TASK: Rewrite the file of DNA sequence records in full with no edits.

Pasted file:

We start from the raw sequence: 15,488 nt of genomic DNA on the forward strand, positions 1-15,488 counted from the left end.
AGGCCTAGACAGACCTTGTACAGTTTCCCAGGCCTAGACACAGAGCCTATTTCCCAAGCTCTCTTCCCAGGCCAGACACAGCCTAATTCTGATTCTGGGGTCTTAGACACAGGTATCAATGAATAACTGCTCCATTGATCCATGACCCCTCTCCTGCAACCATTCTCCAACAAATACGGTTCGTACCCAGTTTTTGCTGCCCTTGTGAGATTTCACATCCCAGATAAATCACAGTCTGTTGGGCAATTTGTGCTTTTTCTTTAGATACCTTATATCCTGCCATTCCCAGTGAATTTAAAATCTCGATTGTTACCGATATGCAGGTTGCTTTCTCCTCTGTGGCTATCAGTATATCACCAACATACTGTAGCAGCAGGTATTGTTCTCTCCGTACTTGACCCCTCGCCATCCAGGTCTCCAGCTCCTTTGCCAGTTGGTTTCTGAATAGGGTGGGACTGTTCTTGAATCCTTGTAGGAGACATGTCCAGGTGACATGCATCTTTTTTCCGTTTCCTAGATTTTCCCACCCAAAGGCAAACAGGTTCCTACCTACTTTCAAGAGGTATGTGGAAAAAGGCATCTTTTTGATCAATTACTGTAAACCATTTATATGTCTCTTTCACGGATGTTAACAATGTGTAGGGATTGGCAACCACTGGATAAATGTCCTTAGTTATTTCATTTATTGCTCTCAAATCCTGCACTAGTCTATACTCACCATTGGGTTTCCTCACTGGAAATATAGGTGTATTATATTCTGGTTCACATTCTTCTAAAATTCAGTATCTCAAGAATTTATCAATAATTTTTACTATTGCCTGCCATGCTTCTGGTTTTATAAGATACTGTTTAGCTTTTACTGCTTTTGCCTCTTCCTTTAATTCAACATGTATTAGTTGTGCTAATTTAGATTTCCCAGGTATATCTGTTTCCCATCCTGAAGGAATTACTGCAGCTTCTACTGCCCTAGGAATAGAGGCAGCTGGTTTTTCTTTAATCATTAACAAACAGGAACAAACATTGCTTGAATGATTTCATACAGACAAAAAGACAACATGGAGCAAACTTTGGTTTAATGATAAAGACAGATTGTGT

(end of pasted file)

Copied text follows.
We start from the raw sequence: 15,488 nt of genomic DNA on the forward strand, positions 1-15,488 counted from the left end.
AGGCCTAGACAGACCTTGTACAGTTTCCCAGGCCTAGACACAGAGCCTATTTCCCAAGCTCTCTTCCCAGGCCAGACACAGCCTAATTCTGATTCTGGGGTCTTAGACACAGGTATCAATGAATAACTGCTCCATTGATCCATGACCCCTCTCCTGCAACCATTCTCCAACAAATACGGTTCGTACCCAGTTTTTGCTGCCCTTGTGAGATTTCACATCCCAGATAAATCACAGTCTGTTGGGCAATTTGTGCTTTTTCTTTAGATACCTTATATCCTGCCATTCCCAGTGAATTTAAAATCTCGATTGTTACCGATATGCAGGTTGCTTTCTCCTCTGTGGCTATCAGTATATCACCAACATACTGTAGCAGCAGGTATTGTTCTCTCCGTACTTGACCCCTCGCCATCCAGGTCTCCAGCTCCTTTGCCAGTTGGTTTCTGAATAGGGTGGGACTGTTCTTGAATCCTTGTAGGAGACATGTCCAGGTGACATGCATCTTTTTTCCGTTTCCTAGATTTTCCCACCCAAAGGCAAACAGGTTCCTACCTACTTTCAAGAGGTATGTGGAAAAAGGCATCTTTTTGATCAATTACTGTAAACCATTTATATGTCTCTTTCACGGATGTTAACAATGTGTAGGGATTGGCAACCACTGGATAAATGTCCTTAGTTATTTCATTTATTGCTCTCAAATCCTGCACTAGTCTATACTCACCATTGGGTTTCCTCACTGGAAATATAGGTGTATTATATTCTGGTTCACATTCTTCTAAAATTCAGTATCTCAAGAATTTATCAATAATTTTTACTATTGCCTGCCATGCTTCTGGTTTTATAAGATACTGTTTAGCTTTTACTGCTTTTGCCTCTTCCTTTAATTCAACATGTATTAGTTGTGCTAATTTAGATTTCCCAGGTATATCTGTTTCCCATCCTGAAGGAATTACTGCAGCTTCTACTGCCCTAGGAATAGAGGCAGCTGGTTTTTCTTTAATCATTAACAAACAGGAACAAACATTGCTTGAATGATTTCATACAGACAAAAAGACAACATGGAGCAAACTTTGGTTTAATGATAAAGACAGATTGTGT